“I think many people have a built-in trauma response to money going anywhere other than right into their hands,” says Julia. “Maybe they’ve had their account seized. Or they’ve watched the credit union across the street close its doors and just disappear. In every case the message is, ‘You’re on your own.’”

Julia has observed a major disconnect between mainstream financial institutions and the people EMERGE serves. “There used to be a credit union across the street from us, but they left. That flight doesn’t surprise me, given the lack of willingness to reach out and listen to the people who live here.

“And so why do those financial institutions even deserve these individuals’ money?” she wonders. “They don’t.”

Rethinking banking for the underserved customer

Across income levels, traditional banks have proven themselves out of touch with customer needs, charging $30 billion a year in overdraft fees, according to a Moebs Services, a research firm focused on financial institutions. Banks have also demonstrated little appetite for investing in the underserved market, whose customers spend $189 billion in fees each year in the alternative financial services marketplace according to the Financial Health Network.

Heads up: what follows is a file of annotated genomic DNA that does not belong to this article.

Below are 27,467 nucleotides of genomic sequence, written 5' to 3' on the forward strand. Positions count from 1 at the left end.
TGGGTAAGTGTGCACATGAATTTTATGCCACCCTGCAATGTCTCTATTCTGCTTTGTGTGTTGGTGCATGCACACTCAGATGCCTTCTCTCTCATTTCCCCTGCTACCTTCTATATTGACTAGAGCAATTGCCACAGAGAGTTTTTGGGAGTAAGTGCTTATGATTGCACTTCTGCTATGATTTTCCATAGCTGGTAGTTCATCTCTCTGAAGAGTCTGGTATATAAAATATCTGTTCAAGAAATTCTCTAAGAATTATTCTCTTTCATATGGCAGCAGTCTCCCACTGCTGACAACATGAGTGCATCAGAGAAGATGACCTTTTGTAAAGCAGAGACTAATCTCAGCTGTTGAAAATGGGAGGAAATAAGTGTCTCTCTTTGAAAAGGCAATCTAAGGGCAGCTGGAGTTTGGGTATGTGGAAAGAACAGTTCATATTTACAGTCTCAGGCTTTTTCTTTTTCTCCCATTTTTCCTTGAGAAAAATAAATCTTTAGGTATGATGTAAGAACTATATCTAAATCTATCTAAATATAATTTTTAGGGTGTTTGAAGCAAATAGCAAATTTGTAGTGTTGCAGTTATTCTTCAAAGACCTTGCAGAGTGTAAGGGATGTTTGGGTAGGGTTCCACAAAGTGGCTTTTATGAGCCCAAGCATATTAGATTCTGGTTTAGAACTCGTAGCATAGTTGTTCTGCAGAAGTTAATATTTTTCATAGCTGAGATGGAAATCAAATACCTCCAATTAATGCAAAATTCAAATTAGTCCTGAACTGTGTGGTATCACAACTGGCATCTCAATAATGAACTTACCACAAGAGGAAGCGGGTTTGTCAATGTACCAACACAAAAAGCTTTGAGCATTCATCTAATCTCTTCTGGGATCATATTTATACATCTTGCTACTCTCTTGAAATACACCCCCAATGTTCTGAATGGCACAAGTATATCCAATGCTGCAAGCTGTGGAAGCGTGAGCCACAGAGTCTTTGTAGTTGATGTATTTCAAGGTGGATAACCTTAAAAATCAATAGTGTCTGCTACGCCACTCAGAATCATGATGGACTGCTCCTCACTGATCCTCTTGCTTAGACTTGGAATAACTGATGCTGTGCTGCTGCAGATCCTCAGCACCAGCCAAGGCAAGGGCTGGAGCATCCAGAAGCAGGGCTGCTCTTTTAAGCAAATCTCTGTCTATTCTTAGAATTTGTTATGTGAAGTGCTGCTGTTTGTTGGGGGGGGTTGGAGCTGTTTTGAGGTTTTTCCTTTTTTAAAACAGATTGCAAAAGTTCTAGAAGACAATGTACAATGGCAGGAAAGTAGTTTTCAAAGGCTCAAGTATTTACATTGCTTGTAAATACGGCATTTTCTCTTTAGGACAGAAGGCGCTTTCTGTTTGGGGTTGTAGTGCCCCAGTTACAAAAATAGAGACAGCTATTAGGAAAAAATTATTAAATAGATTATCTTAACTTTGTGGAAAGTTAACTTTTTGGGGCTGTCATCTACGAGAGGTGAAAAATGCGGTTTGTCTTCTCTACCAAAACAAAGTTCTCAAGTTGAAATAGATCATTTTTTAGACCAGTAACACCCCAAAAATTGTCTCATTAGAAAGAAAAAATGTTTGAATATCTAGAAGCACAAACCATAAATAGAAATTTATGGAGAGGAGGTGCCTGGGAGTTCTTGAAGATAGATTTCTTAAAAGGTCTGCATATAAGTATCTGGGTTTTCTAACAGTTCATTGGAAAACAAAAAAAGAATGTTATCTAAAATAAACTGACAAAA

“The great thing,” says Julia, “is that we don’t actually have to fix the old way. We can create a new way, and let people decide what works for them. FAIR is paving that way forward.”

Once a new FAIR customer receives their initial coaching session and onboarding with a community partner (such as EMERGE or Prepare + Prosper), account management happens almost exclusively online. The emphasis on digital access lets FAIR serve community members who live in “financial deserts.” Such areas get created when traditional banks either avoid the neighborhoods, or close their doors to move across town, stripping wealth as they go.

The digital approach also enables scaling within FAIR’s unique distribution model, which features a decentralized network of community partners customers already know and trust.

A radical inversion of trust

“No matter what your banking history looks like, FAIR wants you as a customer,” says Jen. “Behind that business decision is a belief that people are creative and resourceful, and that they always make the right choice based on their understanding of their available options.”